I’m constantly reflecting on what this latest wave of AI means for the companies of tomorrow.
While it’s dangerous to fall victim to the kind of hubris that makes you think that you can predict the future, it’s still useful (and pretty interesting) to try and play things forward.
Something I’ve been reflecting on is what generative AI means for new businesses outside of the use cases we see today.
It seems to me that Generative AI has become a bit of a misnomer, at least in the business world. Understanding why is necessary for understanding what can come next.
Because of the name and the most popular early use cases - writing copy, creating images, populating data tables - people think that generative AI is about generating some kind of content.
And in fairness, almost all business use cases to date suggest as much. But it’s important to consider that the “generative” in generative AI is not about content creation and is instead about the underlying scientific approach.
Why is this so important to understand? Bear with me.
I spoke to Alex Long, an Applied Scientist at Amazon about this, and he said:
'Generative models' used to refer to models primarily concerned with capturing the underlying probability distribution, which made them versatile for various tasks. It was a broader term than generative in the sense that you create images or text or audio or whatever. But the reality was they were not as effective as discriminative models for common tasks like classification until the recent advancements which started with GANs in 2014 and has taken a huge leap forward in this latest wave.
Check out this two minute video (from eight years ago!) that explains the difference.
What does this mean for businesses?
A lot of the business use cases and startup ideas I’ve seen today have been heavily grounded in the idea that we can use this technology to create words or images. People mostly draw the line there.
But as industry begins to build applications beyond content creation, we’ll start to see a broader set of even more useful solutions to everyday problems. That is what excites me as an investor.
In the words of Elad Gil, from his most recent blog post:
When many business people talk about “AI” today, they treat it as a continuum with past capabilities of the CNN/RNN/GAN world. In reality it is a step function in new capabilities and products enabled, and marks the dawn of a new era of tech. It is almost like cars existed, and someone invented an airplane and said “an airplane is just another kind of car - but with wings” - instead of mentioning all the new use cases and impact to travel, logistics, defense, and other areas.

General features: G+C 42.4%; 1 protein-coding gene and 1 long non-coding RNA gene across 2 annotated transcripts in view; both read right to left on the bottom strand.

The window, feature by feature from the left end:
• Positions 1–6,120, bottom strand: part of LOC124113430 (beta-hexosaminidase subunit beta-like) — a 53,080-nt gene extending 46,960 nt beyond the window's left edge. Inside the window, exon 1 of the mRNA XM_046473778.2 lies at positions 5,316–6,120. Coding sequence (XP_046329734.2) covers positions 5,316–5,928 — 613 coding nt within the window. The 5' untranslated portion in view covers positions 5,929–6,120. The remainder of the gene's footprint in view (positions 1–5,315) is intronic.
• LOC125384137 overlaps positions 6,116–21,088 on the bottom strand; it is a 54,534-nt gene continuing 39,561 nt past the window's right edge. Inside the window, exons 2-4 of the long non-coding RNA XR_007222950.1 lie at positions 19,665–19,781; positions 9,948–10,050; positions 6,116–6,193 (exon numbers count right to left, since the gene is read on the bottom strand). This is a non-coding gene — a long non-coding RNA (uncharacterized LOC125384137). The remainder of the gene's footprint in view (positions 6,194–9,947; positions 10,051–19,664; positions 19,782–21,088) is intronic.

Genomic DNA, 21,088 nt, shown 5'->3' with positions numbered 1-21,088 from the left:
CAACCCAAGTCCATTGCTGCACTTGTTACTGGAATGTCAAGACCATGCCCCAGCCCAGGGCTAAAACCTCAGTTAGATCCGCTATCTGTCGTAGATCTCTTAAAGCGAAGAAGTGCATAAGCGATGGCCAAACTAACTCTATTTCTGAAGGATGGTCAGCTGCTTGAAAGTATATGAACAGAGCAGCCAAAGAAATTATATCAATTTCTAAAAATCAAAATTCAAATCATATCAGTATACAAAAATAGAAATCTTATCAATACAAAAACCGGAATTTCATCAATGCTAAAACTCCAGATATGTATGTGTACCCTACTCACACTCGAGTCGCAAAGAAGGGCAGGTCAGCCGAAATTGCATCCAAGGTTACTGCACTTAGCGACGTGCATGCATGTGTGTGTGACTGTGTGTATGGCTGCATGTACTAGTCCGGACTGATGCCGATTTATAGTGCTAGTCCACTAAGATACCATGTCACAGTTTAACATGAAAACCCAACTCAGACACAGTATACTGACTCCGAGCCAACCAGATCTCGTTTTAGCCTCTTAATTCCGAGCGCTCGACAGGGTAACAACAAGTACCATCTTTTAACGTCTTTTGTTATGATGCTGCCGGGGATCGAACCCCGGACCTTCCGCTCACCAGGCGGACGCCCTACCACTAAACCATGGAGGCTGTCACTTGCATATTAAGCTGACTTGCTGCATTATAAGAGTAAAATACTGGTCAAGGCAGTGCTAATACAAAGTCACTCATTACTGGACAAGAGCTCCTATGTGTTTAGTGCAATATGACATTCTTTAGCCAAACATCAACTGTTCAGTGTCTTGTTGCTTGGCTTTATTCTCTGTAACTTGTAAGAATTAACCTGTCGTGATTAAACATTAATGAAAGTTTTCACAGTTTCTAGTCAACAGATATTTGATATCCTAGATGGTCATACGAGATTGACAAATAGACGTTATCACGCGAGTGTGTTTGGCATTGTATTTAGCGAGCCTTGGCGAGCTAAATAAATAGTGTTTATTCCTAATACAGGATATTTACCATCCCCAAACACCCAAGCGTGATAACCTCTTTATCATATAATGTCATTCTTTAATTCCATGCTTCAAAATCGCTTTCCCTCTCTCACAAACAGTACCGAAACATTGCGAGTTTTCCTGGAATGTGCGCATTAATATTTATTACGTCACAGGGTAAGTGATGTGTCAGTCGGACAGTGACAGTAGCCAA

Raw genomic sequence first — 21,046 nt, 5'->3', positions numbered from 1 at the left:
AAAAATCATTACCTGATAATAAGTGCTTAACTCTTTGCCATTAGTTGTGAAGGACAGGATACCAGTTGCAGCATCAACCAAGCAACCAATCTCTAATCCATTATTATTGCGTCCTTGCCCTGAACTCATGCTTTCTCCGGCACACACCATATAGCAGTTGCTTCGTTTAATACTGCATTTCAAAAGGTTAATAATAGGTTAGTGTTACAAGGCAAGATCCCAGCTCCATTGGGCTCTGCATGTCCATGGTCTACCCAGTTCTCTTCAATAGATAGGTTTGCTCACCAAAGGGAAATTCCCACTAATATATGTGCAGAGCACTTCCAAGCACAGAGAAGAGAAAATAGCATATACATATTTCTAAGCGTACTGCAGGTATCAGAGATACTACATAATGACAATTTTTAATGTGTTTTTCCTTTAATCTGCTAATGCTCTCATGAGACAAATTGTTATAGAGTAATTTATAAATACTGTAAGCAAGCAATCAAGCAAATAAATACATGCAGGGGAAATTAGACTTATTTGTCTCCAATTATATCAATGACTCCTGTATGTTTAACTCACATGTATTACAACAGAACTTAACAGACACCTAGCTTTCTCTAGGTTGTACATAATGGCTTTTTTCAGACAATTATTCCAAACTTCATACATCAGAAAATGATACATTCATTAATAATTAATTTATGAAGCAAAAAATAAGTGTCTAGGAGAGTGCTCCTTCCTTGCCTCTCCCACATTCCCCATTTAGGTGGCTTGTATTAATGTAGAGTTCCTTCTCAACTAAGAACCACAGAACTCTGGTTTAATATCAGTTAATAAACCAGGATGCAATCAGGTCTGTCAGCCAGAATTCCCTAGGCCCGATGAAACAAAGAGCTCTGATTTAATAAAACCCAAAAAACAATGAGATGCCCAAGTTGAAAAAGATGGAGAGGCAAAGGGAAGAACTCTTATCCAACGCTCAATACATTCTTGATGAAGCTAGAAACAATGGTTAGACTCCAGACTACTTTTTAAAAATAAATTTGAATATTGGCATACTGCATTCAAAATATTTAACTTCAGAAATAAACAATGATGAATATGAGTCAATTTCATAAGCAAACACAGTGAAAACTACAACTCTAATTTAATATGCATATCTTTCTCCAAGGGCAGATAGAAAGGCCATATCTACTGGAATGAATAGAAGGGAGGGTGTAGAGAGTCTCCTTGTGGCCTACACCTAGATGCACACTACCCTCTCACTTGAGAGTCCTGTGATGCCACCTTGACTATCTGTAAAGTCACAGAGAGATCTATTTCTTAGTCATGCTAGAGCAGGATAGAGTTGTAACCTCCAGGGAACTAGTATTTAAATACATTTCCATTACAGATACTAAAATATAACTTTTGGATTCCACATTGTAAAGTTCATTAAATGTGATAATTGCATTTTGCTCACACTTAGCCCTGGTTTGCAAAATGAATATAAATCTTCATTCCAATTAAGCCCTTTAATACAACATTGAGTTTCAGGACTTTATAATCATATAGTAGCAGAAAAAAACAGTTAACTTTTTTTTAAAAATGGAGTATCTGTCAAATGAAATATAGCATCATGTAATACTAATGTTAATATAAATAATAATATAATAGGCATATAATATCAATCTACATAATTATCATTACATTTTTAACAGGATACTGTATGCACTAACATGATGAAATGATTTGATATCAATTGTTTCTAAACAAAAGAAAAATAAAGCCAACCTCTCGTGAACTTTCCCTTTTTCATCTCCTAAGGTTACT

I asked a different researcher to the above for examples that come to mind outside of what people in the business world see as “gen AI”. They said:
- Leveraging reasoning/chain-of-thought capabilities of verbal models. Most product-first LLM startups are doing some version of this, I guess.
- Building on that, ML explainability could be richer than it has been? I've only seen people using reasoning behind the scenes so far, but maybe somebody will figure out how this could be cool for users.
- Recommendations: this is being tackled from many possible angles, from very wordy "conv-rec" to people leveraging the more abstract sequence-to-sequence ability of transformers. I'm yet to see the results be strikingly good, but there are glimmers of interest and it's certainly different from the boring old latent-factor approach.
- Information retrieval: there was a paper a while ago on getting transformers to memorise hashes instead of doing indexing. It's a cool idea but I'm not sure if anybody's gotten it to work in production.
- Again on information retrieval, using an LLM as an intermediating layer between a user's vague/broad intention and a large datastore that is optimised to answer specific/narrow queries looks like it has a lot of potential as far as I can tell.
Others said that there’s a research team using generative AI for robotics and another said that it has potential to help identify new molecules with specific properties for drug design.
My overarching point in sharing the above is that I think there’s a lot yet to come from this step-change in AI capability beyond language/image generation and that the applications could be much broader than many of us expect.
I’m hoping this will coincide with true enterprise adoption, which should drive a virtuous cycle of AI adoption and business creation. Many enterprises today seem at a loss for how to incorporate this latest wave of AI into their operations and products, but I expect that a wave of startups allowing for new use cases and more mindful enterprise security will help enterprises come up the curve.
If you’re founding a business in the AI space, we’d love to hear from you. Get in touch at firstname.lastname@example.org. I’m also happy to simply hear your feedback.
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